Many paths, one understanding.

(Just another meaningless flash in the pan)

Many paths, one understanding.

When Liberation happens, and the seemingly different paths to Godhead / Absolute are seen effortlessly to be the same.

The wheat is easily sorted from the chaff.

The Master of one path becomes the master of all paths, by his/her own nonexistence, thereby residing as the All. 

From the mountain top, the entire vista is easily seen.

Thursday, April 17, 2014

Does a dog have Buddha-nature? Does it matter?

A monk asked Master Chao-chou, "Has a dog the Buddha Nature or not?"
Chao-chou said, "Mu!"

Buddhism can be a veritable mine-field of intellectualism and concepts. Koans (or problems or enquiries) were an attempt at one point to directly undercut the need for discourses and rather directly point at the truth of things via directing the mind.

This particular koan stumped me for years. It has that effect if one effectively cuts off all conclusions coming from intellectualising and analysis in attempting to 'work things out'. There is nothing wrong with using the mind, however, the mind coming to a contrived conclusion and sitting self-satisfied in a concept IS the problem.

After "seeing" happened, this koan re-appeared in my consciousness one day while sitting in the park having a smoke.
Its resolution or rather pointing was then so obvious.

How can there be any difference whatsoever in the body-mind mechanism of a human (which reputedly 'has Buddha Nature'), and a dog body-mind mechanism (which reputedly did not)?

Does Buddha Nature lie within an object, without, everywhere or nowhere?

And finally, if Joshu or Chao-chou's response was merely a pointer, rather than an answer? (And that pointer was pointing to the experience of emptiness ('Mu'), and thus the experiential understanding / knowing of the former part of the koan).

Though, that's jumping the gun, and the intention of designer of the koan (like any other koan), was probably that the practitioner would hopefully catch their "self" working very hard on this problem, and in the natural, open seeing of "their self" or lack of inherent existence thereof, the impersonal experience emptiness would ensue.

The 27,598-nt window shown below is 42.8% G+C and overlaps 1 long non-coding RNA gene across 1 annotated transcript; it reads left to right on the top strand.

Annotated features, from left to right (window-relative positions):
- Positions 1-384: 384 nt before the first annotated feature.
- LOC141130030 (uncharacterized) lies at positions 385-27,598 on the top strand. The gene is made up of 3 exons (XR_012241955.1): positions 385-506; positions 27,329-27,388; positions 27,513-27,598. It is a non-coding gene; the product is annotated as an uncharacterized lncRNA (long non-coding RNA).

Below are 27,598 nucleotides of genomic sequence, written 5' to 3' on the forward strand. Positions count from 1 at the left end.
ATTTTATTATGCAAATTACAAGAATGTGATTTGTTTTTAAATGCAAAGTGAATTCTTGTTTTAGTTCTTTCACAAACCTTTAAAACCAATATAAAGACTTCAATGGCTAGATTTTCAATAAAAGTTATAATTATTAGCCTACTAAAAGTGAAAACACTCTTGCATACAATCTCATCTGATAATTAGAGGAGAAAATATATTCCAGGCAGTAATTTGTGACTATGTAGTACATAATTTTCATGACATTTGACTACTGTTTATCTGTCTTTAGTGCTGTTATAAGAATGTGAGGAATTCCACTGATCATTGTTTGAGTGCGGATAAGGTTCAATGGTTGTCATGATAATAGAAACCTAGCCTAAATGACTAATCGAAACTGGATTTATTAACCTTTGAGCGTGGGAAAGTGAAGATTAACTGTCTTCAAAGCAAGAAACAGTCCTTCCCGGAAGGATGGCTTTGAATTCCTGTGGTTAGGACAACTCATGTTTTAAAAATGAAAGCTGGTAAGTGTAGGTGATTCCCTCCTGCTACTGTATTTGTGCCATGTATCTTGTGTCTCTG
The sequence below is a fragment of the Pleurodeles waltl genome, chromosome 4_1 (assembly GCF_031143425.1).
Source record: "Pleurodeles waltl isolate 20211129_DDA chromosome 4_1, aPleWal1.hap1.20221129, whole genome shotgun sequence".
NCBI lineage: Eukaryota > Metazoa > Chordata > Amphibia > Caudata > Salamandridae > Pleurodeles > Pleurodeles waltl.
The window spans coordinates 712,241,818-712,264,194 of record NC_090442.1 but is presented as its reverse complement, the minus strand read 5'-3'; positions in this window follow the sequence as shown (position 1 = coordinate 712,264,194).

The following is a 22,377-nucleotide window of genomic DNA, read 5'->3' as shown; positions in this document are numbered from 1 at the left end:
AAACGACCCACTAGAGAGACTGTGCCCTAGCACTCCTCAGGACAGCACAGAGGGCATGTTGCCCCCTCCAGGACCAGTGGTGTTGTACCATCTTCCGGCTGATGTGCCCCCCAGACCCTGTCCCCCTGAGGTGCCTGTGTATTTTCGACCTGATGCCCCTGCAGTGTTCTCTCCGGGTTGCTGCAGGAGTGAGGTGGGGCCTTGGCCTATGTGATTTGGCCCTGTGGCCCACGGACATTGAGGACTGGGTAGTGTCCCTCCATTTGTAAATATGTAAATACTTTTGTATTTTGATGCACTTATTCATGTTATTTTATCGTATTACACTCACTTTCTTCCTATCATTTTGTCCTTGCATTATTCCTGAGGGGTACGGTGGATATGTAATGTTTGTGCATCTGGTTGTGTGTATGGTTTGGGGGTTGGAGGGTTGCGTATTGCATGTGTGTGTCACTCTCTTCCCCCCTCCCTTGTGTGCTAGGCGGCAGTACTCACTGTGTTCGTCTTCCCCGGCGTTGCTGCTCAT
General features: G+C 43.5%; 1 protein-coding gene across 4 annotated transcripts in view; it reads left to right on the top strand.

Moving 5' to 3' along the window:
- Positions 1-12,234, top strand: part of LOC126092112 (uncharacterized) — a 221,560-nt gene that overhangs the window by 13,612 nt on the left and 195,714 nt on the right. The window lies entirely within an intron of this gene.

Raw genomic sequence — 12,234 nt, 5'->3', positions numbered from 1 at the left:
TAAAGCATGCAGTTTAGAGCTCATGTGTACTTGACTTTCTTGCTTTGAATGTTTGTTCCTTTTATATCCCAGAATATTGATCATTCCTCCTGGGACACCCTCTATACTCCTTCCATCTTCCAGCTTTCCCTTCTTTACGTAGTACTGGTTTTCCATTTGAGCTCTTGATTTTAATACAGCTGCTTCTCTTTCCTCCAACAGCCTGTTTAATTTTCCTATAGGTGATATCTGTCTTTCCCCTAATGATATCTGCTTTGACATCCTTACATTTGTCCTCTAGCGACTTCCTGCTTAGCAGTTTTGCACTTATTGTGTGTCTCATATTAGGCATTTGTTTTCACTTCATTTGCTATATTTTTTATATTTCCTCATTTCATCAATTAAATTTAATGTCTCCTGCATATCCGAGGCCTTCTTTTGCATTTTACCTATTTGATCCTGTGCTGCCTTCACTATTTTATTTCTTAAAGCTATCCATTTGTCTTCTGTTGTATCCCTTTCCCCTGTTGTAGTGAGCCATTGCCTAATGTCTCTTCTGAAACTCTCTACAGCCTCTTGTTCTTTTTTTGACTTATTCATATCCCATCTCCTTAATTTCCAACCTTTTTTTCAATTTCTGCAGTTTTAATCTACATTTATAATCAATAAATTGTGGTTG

Sunday, April 13, 2014

The Awareness Watching Awareness practice and some misconceptions cleared.

I've felt the need to write a few words about the Awareness Watching Awareness practice. This can be found in Michael Langford's book "The Most Direct Means To Eternal Bliss".

It has been one of my favourite pointers/practices, along with self-inquiry, for a number of years, and I still often enjoy this whenever the desire arises.

However, there are not many around who actually "get" the point of this practice, or who understand what it is actually aimed at. This is also partly due to the author's own unusual way of explaining things in his book, and partly due to the highly confusing nature of the words "awareness", "consciousness", and "attention".

I've seen so many posts online regarding this practice, and so many times the 'baby is thrown out with the bath water'.

Criticisms seem to be:
- 'The practice is dualistic, not non-dual' ie., since it asks one in various places to 'focus on your awareness', or 'notice your awareness', or 'watch your awareness', or 'awareness aware of awareness', it seems to imply:
1. multiple awarenesses
2. a doer who is performing the task
3. an owner of some private form of awareness
4. a pointless practice which attempts to find what cannot be found or perceived or conceived in any way (ie. awareness).

Of course, all of these points are correct.

BUT, and here is where 95% of those raising these points fail, the practice is not attempting to define nondual concepts or align with the accepted nondual understanding of how things 'work', but is a TEACHING DEVICE or POINTER, aimed at directing the identified (dualistic) mind back onto itself or its conception of what it thinks of as 'itself'. If one was already established in nondual awareness or pure seeing, then they would not even be bothering to perform the exercise. Anyone actually trying the practice, instead of thinking about the practice, would surely come to this understanding.

Now, having understood this, what exactly is the practice aiming for?

In my experience, the practice aims for the exact same result as:
- self-inquiry (Who am I?)
- Ramana Maharshi's pointers on turning the mind back to its source and the extinguishing of the "I"
- Nisargadatta's abiding in "I-am-ness"
- Gurdjieff and Ouspensky's self-remembering
- "Look at yourself" practice as promoted by people like John Sherman